If you’re counting on your fingers, as I kept doing, that’s three. The fourth was to do with how there used to be an official hermit at Polesworth. You’ve just pictured a bloke with a beard hiding out in the woods and avoiding everyone but this was a woman who was required to look after the prayer books and to give advice when asked. And she was asked a lot. I imagined Benedicta Burton being a right grump about all this – so I wrote a script for her where she got to be grumpy and rude as she guided the audience around the other three events.

I really enjoyed writing that script but I was also aware that it was a tough gig for someone to perform: you’re learning quite a lot, you’re having to be just that right side of rude where it’s funny and not believed, plus you have to be a tour guide and control people.

So many people. This is something I got wrong. Fr Phillip told me to expect around 150 people – and I think on the night it was nearer 200 who turned up – but it’s one thing knowing the number and it’s another really grasping how many people that is. In the end, there were so many that we had to change the sequence of the tour so that we could avoid people seeing things they’d just accidentally walked past.

I had two Benedicta Burtons and one Benedict Burton and, I tell you, I was as proud as a parent: they did their parts with flair and verve and cheek and they adapted as soon as anything had to change. The readers made me very, very happy, the “archaeologists” were just wonderful, but the hermits were professionals. The two John Donne readers saw that there were so many people that we’d have problems getting through it all in time and offered to temporarily become extra Benedict Burton hermits. They didn’t know the part and still they offered and I used them immediately. They will go far.

Fr Phillip tells me that his favourite moment of the night is how those John Donne readers went back to their original jobs when they had finished the extra hermit roles and performed that poetry in front of the whole audience. Difficult poems, read well. I agree completely.


I am still addicted to that book with the missing page so when my four circling events were done and Fr Phillip got to deliver the news about the archaeology finds, as he got to introduce Rowan Williams, I got to have them both do something extra. Fr Philip performed the key John Donne poem, Riding Westwards, and explained the Abbey’s connection with the poet.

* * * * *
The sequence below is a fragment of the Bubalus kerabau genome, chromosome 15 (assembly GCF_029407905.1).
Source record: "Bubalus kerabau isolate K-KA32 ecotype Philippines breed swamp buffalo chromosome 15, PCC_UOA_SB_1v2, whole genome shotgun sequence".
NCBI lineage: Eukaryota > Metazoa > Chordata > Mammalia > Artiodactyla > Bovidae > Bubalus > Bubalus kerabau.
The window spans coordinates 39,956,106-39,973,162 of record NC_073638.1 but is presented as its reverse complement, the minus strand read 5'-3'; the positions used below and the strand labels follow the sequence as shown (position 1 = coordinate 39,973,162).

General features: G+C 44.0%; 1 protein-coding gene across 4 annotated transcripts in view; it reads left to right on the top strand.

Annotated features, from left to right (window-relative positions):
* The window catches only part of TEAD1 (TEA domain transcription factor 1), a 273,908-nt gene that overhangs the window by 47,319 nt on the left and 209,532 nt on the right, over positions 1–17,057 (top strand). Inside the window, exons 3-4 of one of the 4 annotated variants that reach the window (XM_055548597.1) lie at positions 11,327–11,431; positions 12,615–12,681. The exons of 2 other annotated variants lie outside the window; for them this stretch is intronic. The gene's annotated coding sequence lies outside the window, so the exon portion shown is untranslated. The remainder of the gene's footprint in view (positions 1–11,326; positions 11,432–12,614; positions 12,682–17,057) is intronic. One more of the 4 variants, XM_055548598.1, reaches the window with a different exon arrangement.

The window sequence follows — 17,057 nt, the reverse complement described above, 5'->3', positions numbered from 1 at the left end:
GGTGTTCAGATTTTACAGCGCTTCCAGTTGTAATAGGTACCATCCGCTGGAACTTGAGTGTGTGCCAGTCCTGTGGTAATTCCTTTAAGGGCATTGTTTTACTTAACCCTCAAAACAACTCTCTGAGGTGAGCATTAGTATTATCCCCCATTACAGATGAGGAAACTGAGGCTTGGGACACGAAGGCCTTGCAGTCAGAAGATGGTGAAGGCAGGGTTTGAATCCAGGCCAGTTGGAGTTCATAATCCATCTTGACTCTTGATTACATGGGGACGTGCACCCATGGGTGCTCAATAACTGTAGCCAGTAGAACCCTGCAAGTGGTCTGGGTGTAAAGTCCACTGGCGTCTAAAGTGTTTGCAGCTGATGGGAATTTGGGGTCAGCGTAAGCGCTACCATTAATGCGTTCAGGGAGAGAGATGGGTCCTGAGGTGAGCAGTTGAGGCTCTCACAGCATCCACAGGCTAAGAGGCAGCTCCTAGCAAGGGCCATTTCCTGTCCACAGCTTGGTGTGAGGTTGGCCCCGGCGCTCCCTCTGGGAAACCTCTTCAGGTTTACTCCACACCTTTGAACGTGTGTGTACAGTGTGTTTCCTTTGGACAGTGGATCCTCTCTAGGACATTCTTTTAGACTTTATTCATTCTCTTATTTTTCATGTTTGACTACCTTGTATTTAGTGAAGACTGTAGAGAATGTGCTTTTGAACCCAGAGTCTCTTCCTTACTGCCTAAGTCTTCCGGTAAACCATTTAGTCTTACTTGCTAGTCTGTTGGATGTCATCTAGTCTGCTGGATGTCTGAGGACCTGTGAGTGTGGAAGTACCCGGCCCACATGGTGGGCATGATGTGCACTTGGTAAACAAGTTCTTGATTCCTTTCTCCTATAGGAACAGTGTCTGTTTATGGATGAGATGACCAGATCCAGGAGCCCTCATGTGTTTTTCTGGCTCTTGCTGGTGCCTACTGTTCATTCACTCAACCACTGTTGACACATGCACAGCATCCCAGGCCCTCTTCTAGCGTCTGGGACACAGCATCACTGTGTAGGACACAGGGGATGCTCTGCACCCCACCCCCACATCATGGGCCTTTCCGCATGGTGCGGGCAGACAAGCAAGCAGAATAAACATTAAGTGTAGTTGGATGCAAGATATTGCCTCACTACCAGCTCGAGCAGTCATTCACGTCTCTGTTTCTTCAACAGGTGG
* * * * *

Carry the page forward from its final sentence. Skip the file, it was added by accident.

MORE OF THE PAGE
And then.

I’d picked out four of the missing page pieces and they read them to the whole audience at once. Fr Philip in his own Abbey, Rowan Williams with his stunning voice, they read the children’s work. The first was that brilliant serious piece from Nethersole School and the last was from a Polesworth Young Writer. I had more trouble picking that last one as there was so much to choose from but I knew I could only have one missing page prayer that had anything silly in it. Too much silliness robs the joke and there was this one that began so seriously, so very perfectly seriously, and then takes a left turn.

You’ll have to imagine this and you’ll have to imagine the night as it wasn’t filmed but picture the ex-Archbishop of Canterbury solemnly speaking about the last supper and the “eat this in memory of me” bit followed with perfect comic timing by “do you prefer white bread or wholemeal?” before zooming off into a bit about special offer bread prices in Asda and how they are next to all the “Frozen” toys.

That Polesworth Young Writer got gigantic laughs from the entire audience.

And I got one too.

Nobody knows this was me, well, apart from you, but I wrote a line for Rowan Williams. It was a line to bridge his move from the school kids’ work to his own speech and he was up for it. It was the joke I’d seen right at the start, the gag that had leapt into my head during the very first phone call from Fr Phillip.

I feel I may have overplayed this with you now but in context, on the night, following that delicious missing page prayer about Frozen and especially when delivered by Rowan Williams, it was my best script in ages. He just said:

Let it go.

I’ve written gags for an archbishop. What would my Roman Catholic school think of that?

Actually, what do I think of that? I told you that I’m more interested in what the kids did than what I had to do but I also began this with that line about going to hell. And I said all this mattered to me. It mattered as an event, it mattered to me as a way to get good people creating something good – no, dammit, something great – but it did also affect me and my atheism. I’m still here, I’ve not budged, but after so many years of completely forgetting religion even exists, I found it fascinating to watch a different world from so close up. Fascinating and illuminating.

Possibly also embarrassing. It’s not like I asked Rowan Williams “So what do you do, then?”. But at that supper, they did say grace and for just one moment I assumed she was another guest coming later.

Please don’t tell my mother.